Tuesday 17 October 2017

Less is more as Donegal's tight band of warriors gear up for title tilt

Odhran MacNiallais believes that Donegal will reap rewards by playing some promising youngsters in their league campaign. Photo: David Maher/Sportsfile
Odhran MacNiallais believes that Donegal will reap rewards by playing some promising youngsters in their league campaign. Photo: David Maher/Sportsfile
Colm Keys

Colm Keys

Two years ago when Donegal were seeking to rebound back into Division 1, having been condemned to the tier below by Paul Mannion's late equaliser in Ballybofey the previous April, then manager Jim McGuinness kept faith in the same starting personnel for the first three rounds.

Victories over Laois, Galway and Monaghan set them up for a quick return to the top flight but it was a rare feat of consistency of selection to turn out the same 15 players three games running.

Two years on, Rory Gallagher's approach to starting opportunities may be a little looser. But not much.

Eighteen different players have filled the starting berths for the opening three games which, like 2014, have produced three wins in a much more competitive environment.

Such economy of resources has been Donegal's way in the League for some time now, certainly since McGuinness took charge in 2011.

Consistently, Donegal will draw from much smaller pool of players to see them through the seven rounds of League football than all of their major rivals. The temptation to run in players from the start is more often than not resisted in preference to results, especially at home.

Since McGuinness took over, Donegal have remained unbeaten in 14 games between League and Championship in Ballybofey's MacCumhaill Park.

To date, Gallagher has given game-time to 25 players, with much emphasis on the addition of former minor stars Micheal Carroll, Stephen McBrearty, Eoin Gallagher and Ciaran McGonagle.

Contrast that with Kerry, who routinely use the most players of all the top-tier teams. The return of Peter Crowley in Newry last Sunday meant that Eamonn Fitzmaurice has worked his way through 32 in the opening three rounds, 23 of them starters.

The average number used by managers of Division 1 teams is around 29. Invariably Donegal fall short of that mark. Essentially their core of mainstream players is always tighter.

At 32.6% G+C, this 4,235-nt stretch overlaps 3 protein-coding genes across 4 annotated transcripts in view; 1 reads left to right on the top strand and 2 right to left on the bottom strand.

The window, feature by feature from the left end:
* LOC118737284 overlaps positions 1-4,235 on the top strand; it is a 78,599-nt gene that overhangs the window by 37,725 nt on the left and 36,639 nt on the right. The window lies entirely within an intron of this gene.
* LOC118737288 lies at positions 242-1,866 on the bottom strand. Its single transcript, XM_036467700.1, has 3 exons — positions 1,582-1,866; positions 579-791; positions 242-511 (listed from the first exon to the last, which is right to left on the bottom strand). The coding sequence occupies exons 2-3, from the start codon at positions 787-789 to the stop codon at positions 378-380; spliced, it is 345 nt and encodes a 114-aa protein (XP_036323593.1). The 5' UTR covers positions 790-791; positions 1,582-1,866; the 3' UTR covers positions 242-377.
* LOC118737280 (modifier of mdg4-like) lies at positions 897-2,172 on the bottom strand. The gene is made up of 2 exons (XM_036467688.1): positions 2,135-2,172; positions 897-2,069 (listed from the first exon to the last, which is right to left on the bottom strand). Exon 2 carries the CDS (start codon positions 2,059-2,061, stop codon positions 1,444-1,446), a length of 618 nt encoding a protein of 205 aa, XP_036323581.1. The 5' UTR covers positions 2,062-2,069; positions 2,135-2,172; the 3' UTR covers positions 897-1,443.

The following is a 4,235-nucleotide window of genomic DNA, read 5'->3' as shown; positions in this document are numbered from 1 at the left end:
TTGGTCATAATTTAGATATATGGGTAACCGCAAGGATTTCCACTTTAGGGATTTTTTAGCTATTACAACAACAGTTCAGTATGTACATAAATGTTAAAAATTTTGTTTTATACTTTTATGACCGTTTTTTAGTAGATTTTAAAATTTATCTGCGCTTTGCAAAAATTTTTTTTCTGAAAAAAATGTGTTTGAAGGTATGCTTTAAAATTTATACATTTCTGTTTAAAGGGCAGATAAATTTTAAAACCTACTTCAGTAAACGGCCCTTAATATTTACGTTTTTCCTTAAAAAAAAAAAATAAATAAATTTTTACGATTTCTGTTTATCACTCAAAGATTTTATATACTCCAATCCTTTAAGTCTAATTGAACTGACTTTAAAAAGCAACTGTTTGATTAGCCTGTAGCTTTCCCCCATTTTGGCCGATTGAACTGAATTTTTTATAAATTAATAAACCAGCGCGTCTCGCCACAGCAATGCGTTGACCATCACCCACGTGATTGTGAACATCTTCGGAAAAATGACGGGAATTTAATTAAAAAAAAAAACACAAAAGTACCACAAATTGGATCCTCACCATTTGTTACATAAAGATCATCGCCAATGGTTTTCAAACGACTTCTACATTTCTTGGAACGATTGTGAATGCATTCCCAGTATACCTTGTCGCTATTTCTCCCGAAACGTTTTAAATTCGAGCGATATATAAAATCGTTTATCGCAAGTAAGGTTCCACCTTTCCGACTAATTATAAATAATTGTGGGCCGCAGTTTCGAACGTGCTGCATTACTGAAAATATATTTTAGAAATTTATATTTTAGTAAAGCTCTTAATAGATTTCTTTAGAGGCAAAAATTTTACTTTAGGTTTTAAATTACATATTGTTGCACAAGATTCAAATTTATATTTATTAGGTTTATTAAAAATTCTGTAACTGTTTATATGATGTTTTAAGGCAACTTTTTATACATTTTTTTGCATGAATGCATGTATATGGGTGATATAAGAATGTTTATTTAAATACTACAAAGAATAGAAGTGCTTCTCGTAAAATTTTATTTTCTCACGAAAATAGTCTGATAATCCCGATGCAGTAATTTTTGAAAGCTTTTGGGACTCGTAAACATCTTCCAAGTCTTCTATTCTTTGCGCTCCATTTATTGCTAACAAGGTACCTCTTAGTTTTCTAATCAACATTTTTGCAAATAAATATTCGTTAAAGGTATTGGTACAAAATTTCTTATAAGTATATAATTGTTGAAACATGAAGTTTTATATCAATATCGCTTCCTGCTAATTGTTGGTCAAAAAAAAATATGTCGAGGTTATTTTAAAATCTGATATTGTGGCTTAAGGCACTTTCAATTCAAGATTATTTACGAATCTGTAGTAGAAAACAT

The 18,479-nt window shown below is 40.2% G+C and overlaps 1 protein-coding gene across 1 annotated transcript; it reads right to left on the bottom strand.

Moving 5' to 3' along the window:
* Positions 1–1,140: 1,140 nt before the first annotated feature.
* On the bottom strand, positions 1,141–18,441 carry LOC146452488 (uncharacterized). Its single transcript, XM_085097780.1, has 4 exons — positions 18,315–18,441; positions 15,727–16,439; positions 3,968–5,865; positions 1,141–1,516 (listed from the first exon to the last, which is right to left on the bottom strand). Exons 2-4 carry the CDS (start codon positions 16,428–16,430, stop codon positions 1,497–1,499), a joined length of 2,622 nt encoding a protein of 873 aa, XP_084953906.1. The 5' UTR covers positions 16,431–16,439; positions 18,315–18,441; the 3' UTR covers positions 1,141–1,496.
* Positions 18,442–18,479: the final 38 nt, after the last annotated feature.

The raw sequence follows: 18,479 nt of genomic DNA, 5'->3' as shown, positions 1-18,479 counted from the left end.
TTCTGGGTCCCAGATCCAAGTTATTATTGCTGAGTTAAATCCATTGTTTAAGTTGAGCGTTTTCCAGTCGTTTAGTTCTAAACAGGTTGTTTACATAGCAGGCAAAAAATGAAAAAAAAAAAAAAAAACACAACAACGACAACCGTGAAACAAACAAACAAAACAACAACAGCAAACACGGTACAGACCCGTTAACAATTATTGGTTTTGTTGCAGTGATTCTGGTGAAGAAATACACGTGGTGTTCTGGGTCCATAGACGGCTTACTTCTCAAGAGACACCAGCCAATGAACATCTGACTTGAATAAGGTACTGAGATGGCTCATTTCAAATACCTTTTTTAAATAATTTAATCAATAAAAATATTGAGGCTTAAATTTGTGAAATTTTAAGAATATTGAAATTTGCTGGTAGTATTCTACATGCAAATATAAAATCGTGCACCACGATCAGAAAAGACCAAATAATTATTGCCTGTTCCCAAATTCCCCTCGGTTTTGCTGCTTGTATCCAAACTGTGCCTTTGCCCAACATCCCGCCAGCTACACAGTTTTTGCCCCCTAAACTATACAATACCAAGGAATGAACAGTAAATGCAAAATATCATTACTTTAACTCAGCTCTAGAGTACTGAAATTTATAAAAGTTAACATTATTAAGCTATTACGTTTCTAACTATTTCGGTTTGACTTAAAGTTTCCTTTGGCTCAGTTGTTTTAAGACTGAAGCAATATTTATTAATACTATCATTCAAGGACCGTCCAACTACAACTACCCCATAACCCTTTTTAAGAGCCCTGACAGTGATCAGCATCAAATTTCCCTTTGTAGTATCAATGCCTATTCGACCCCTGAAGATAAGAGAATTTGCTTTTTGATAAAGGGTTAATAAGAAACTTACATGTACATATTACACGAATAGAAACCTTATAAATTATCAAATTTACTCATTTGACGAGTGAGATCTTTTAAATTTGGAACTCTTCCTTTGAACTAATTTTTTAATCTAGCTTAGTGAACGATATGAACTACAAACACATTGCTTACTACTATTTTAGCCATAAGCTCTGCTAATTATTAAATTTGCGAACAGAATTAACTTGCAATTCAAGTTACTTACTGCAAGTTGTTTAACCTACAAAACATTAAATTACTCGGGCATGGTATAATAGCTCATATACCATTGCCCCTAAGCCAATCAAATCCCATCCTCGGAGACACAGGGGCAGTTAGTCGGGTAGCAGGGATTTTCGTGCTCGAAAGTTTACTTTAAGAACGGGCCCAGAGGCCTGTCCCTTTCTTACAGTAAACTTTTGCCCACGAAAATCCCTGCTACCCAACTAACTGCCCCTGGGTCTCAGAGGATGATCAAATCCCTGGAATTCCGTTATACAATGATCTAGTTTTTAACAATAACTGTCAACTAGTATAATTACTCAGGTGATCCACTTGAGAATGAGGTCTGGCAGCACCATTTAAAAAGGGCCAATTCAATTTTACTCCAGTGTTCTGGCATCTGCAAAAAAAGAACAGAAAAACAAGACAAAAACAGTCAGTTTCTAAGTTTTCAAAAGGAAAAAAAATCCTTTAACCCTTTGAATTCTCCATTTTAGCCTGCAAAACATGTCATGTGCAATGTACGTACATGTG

Freshness

While the limited exposure of those 2014 minors has given a timely shot in the arm and created the perception of freshness, it is the preservation of the 'old guard' that has driven Donegal to the top of the division with Dublin.

It's barely March yet the start ensures that they already have one foot in Division 1 again for 2017.

Calibrating the integration of young players into such an established squad as Donegal's is an ongoing challenge but the retention of the vast majority of their 2012 All-Ireland winning team and the key substitutes is perhaps the broadest statement they have made. No one has retired or, in the case of Rory Kavanagh, stayed retired (Ryan Bradley emigrated while Paul Durcan is based in Qatar until summer) and that signals a circling of wagons and strong intent.

A potentially less treacherous Ulster Championship campaign has had to have been a strong incentive to put the shoulder to the wheel once more.

The priority is clearly winning games and developing a style that has seen them attack in greater numbers and at even greater pace.

Their 57th minute goal against Mayo provides the best example, a kick-out turned over and urgency through the hands of three of their elder statesmen Anthony Thompson, Christy Toye and Rory Kavanagh putting Leo McLoone in for one of his trademark goals.

Elsewhere Paddy McGrath was a constant driving force on Sunday while Eoin McHugh's electrifying pace has really given them an added dimension. But it is Ryan McHugh's incisive pressing forward that has now become their most potent weapon. In such a tight, physical encounter as last Sunday was, a half-back getting four shots off, from which he scored two, underlined that.

Odhran MacNiallais, himself a veteran of three seasons now, believes impetus has been gained from the introduction of so many 19-20-year-olds.

"These young players - Micheál Carroll, Stephen McBrearty and Ciaran Thompson - they're only going to improve," said MacNiallais.

"They mightn't make a push and become great players this year, but in the next couple of years they'll be big players for Donegal.

"I just see it as building blocks. I'm getting plenty of game time and training with the likes of Michael Murphy and these boys, it is just going to improve you."

With Karl Lacey, Colm McFadden and Mark McHugh close to coming back it will only serve to strengthen their hand.

Irish Independent

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